Press Release Apr 18, 2023

Utah State University Study Shows Broad Support for Arches National Park Timed Entry Systems

84% of respondents indicated they would like to have a reservation system in place for future visits to Arches

MOAB, UTAH – New national park visitor use data released today from Utah State University (USU) reflects positive results from 2022, the first year of timed entry access to Arches National Park. An 89% majority of survey respondents successfully acquired a timed entry ticket for their visit. Of that number, 98% were able to enter on their selected day.

Report

Arches National Park: 2022 Pilot Timed-Entry Visitor Experience Survey Technical Report

This Utah State University report provides the findings of a study of visitor experiences with the pilot timed-entry system implemented in Arches National Park in 2022.

See more ›

USU received more than 500 completed visitor surveys during the summer of 2022 when researchers intercepted visitors at the park’s popular Delicate Arch, the Windows and Devils Garden trail heads.

“This study shows that many visitors to Arches National Park had a positive experience with the pilot timed entry system,” said Iree Wheeler, PhD student at Utah State University. “Congestion and crowding were alleviated, and a majority of visitors prefer a reservation system for future trips to Arches National Park. Like any new program there are areas for refinement over time, including increased information distribution to raise awareness for the requirements.”

Other highlights from the study include:

  • 84% of respondents indicated that they would like to have a reservation system in place for future visits.
  • 78% of visitors were aware of the timed entry system before arriving in the area surrounding Arches.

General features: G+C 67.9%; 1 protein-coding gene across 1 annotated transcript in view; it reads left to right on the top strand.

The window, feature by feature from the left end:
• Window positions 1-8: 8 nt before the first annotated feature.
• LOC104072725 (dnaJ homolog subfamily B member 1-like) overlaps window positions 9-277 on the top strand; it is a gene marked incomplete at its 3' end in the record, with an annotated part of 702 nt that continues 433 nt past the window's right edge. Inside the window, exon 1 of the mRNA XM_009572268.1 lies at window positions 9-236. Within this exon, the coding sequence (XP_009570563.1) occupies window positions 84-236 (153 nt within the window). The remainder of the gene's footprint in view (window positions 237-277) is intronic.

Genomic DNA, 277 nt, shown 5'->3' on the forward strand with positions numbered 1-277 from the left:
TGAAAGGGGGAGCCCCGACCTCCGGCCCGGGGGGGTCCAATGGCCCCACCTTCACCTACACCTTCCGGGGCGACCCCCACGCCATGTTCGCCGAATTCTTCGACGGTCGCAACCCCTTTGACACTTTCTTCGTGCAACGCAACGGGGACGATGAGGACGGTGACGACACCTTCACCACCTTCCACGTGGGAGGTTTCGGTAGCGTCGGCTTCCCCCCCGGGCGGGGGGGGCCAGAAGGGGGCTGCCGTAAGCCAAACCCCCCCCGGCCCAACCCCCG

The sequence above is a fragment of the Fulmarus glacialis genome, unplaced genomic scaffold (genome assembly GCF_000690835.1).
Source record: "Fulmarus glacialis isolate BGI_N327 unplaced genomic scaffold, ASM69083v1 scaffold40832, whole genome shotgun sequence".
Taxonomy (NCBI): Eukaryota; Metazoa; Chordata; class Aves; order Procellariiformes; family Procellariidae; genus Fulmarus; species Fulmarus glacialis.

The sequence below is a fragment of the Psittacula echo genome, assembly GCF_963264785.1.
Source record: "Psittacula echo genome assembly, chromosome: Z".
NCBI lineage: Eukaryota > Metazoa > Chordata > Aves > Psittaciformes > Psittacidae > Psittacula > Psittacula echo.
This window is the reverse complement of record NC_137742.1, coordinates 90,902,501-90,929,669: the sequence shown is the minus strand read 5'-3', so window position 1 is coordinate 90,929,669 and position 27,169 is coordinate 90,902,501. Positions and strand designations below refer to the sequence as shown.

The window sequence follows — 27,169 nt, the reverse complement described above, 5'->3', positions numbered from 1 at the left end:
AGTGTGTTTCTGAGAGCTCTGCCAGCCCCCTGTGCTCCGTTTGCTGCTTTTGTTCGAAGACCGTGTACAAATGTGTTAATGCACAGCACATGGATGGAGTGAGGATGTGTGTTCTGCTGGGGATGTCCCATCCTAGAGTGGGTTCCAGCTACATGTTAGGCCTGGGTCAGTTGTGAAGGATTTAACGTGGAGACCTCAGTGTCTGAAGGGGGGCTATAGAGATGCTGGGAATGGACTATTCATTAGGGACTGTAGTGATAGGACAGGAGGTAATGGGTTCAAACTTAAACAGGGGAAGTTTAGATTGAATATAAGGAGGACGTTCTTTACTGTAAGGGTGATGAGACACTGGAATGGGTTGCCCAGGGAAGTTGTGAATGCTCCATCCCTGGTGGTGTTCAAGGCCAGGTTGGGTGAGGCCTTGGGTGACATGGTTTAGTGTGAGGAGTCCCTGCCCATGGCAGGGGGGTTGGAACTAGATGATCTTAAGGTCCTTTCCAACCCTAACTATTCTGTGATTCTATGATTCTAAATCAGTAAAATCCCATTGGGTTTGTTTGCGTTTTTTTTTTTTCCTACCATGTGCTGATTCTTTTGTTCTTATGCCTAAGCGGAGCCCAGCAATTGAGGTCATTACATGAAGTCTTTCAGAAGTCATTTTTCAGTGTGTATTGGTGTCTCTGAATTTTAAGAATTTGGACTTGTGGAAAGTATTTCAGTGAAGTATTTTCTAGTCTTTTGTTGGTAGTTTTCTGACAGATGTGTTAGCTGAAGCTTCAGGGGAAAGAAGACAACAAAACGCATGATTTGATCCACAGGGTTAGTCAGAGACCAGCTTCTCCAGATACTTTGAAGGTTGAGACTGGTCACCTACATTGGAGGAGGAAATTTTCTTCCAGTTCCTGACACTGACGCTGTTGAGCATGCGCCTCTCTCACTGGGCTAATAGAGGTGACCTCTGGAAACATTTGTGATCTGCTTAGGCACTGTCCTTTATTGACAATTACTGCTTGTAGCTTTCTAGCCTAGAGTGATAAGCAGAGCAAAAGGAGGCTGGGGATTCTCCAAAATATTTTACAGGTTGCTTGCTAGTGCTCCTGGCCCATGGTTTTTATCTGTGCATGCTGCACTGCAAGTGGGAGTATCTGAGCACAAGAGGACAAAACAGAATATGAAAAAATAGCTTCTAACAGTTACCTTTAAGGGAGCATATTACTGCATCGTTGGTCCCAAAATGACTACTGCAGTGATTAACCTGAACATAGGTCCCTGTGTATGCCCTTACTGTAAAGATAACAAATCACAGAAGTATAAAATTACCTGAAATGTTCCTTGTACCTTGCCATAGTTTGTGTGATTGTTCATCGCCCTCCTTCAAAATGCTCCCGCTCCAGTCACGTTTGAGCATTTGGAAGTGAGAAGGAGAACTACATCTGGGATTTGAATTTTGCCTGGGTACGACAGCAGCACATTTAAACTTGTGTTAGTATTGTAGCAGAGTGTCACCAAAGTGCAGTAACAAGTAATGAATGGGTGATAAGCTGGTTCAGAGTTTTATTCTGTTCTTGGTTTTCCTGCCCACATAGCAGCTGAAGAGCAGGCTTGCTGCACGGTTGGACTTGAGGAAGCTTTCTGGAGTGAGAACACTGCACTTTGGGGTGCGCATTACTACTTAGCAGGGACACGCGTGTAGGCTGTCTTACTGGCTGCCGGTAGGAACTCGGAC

• Respondents reported that the timed entry system improved their Arches experience overall, either making their experience somewhat or much better (57%) or meeting their expectations (38%).
  • 88% of respondents indicated no impacts to their experience, if/when required to select an alternate day to visit the park.
  • Respondents gave the timed entry system good reviews, rating most components of the system and their experience navigating it as good or excellent (mean of 4.16-4.47 on a 5-point Likert scale).

Most timed entry tickets for Arches are secured three months in advance, while the park also opens a select number of tickets for purchase one day in advance. Before Arches National Park implemented its pilot timed entry system, overcrowding compelled park staff to temporarily close the entrance gates 140 times between April 1-October 31, 2021.

“The USU data suggests not only are visitors determined to visit special, irreplaceable places like Arches National Park, but they will adopt and adapt to new ways of accessing it,” said Erika Pollard, Southwest Associate Director for the National Parks Conservation Association (NPCA). “It’s also encouraging to see a 14% increase in support for managed access systems, in comparison to USU’s 2021 study at Glacier National Park. In Moab and beyond, support from local businesses, advocates, and tourism partners is essential for long-term success at Arches and other parks adopting new ways of visiting.”

The 2022 USU study followed research conducted at Glacier National Park in 2021, during the first year of ticketed entry there. Based on input from 519 visitors interviewed in the Glacier study, 70% supported the timed entry system for future visits, seeing it as an acceptable management alternative.

Both USU research studies were supported with funding from NPCA.

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About the National Parks Conservation Association: Since 1919, the nonpartisan National Parks Conservation Association has been the leading voice in safeguarding our national parks. NPCA and its more than 1.6 million members and supporters work together to protect and preserve our nation’s most iconic and inspirational places for future generations. For more information, visit www.npca.org.

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